New job launch control—a dissenting view

Make an impression that will last and don’t hold back.

By Wade W. Smith, PE, Wade W. Smith Consulting LLC, Chetek, Wis. July 14, 2016

In February, Jane Sidebottom, owner of AMK LLC, published an article suggesting that holding back during your early days at a new job is wise and relationships are the cornerstone of a successful career. Sidebottom is not wrong, but she is not right either. Behaving in ways that alienate your co-workers and snub your network of associates is never a good idea, but neither is holding back.

After recently retiring from a successful professional journey of 50 years where my longest tenure between promotions was 5 years, I can tell you that your first day on the job is the most important. First impressions are lasting and hard to alter. That being said, what impression do you want to make on those you work with, and those you work for, during the first few weeks? That impression will last for decades.

My advice is—don’t hold back. You have a huge advantage over the folks you are working with during your first days that you should exploit fully.

  1. You can claim to know nothing, so no question is beneath you. It’s always good to open with a softener, like, "I’m sorry, but I am just trying to understand … why does the company … have you ever considered … is this something that fits well with …?’" Listen and learn.
  2. Your perspective is looking at the forest, in the midst of peers who are in the trees and cannot see what you see. Of course, you have to be diplomatic, but in my experience, the greatest positive impact I’ve had on the companies I worked for generally occurred in the first 3 months. After that, you get busy working in the forest and lose your view from 30,000 ft.
  3. Lateral thought (creativity) is facilitated when paradigms are altered or ignored. You have no paradigms to guide your thinking. Give your creative ideas credit—do not suppress them. Write them down for future reference, or raise them for discussion with your team.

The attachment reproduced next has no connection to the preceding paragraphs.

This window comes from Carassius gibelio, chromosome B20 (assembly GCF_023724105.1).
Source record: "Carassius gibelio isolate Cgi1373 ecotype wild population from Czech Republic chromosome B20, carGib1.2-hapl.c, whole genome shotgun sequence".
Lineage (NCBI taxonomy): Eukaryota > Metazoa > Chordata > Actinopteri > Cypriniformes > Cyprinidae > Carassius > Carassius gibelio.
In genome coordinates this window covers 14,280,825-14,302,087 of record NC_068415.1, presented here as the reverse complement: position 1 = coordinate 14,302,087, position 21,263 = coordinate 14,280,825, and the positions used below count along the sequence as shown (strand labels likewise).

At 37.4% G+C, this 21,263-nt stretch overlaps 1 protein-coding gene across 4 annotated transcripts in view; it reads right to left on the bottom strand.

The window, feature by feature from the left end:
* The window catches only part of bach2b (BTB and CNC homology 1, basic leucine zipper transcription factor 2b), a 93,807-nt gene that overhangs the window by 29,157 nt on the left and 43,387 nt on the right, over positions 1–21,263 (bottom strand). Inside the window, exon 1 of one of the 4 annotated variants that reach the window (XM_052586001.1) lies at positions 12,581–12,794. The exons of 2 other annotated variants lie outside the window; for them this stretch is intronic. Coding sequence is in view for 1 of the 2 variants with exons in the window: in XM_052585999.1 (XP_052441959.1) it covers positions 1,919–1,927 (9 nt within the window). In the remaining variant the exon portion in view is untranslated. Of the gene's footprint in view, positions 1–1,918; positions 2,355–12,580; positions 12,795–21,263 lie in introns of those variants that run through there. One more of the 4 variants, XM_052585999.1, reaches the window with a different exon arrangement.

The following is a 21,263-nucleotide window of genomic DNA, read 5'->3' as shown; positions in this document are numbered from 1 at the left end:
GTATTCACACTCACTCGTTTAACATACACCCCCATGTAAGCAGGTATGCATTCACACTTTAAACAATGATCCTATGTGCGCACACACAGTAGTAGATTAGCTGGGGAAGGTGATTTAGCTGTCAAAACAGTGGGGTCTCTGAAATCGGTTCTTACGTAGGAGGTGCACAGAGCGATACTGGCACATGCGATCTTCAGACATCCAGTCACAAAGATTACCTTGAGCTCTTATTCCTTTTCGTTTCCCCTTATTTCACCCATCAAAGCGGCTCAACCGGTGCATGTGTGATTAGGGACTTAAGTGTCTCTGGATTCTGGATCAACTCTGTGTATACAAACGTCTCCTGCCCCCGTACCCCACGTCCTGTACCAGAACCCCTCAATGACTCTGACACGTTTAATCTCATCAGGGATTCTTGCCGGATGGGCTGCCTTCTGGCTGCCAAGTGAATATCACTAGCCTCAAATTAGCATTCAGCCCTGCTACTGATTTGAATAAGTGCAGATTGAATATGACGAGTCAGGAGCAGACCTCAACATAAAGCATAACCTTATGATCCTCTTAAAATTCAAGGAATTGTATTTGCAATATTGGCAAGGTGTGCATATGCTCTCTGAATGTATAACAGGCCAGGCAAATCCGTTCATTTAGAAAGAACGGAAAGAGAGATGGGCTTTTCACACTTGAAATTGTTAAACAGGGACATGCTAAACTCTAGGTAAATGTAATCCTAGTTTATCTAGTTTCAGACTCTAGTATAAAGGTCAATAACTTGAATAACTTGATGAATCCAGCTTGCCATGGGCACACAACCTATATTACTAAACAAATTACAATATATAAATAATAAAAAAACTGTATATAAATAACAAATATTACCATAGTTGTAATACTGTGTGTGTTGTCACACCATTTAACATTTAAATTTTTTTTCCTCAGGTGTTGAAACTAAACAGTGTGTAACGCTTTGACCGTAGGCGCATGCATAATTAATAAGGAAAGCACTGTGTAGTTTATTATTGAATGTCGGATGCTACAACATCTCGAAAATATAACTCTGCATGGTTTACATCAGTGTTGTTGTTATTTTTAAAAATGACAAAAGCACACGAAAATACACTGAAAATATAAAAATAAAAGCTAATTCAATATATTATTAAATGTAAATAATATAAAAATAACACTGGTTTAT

4. Don’t be afraid to surprise people in a positive way. Others who view this as "showing off" are focused on themselves and not looking out for the company’s well-being. Your focus needs to be on advancing the company’s business interests, not yourself.

The idea that your network is the critical ingredient to career advancement is hogwash. The critical element is measured by executives who will pay close attention to your performance, especially in the beginning. You will be evaluated by the value that you are adding to the enterprise—you will get ahead by staying focused on this single objective.

Most of your peers will not do this. They will enjoy long tenures of employment at their current level until the company must cut back, which happens at all companies. Ask yourself—when the boss has to decide who to lay off, will the choice be someone with high energy and dedication to making the company better or someone who holds back and nurtures team-member relationships as their priority? So, you have a decision to make: Do you want to be part of the network of winners, or of those who hold themselves back?

Wade W. Smith is a business coach and consultant, helping manufacturing companies implement enlightened business strategy to secure a competitive advantage. His career began in technical marketing at Trane Co. in 1973 and transitioned to general management from 1987 until his retirement in 2015. Smith’s clients include the Twin City Fan Co. and the Air Movement and Control Association International Inc., where he was previously the executive director.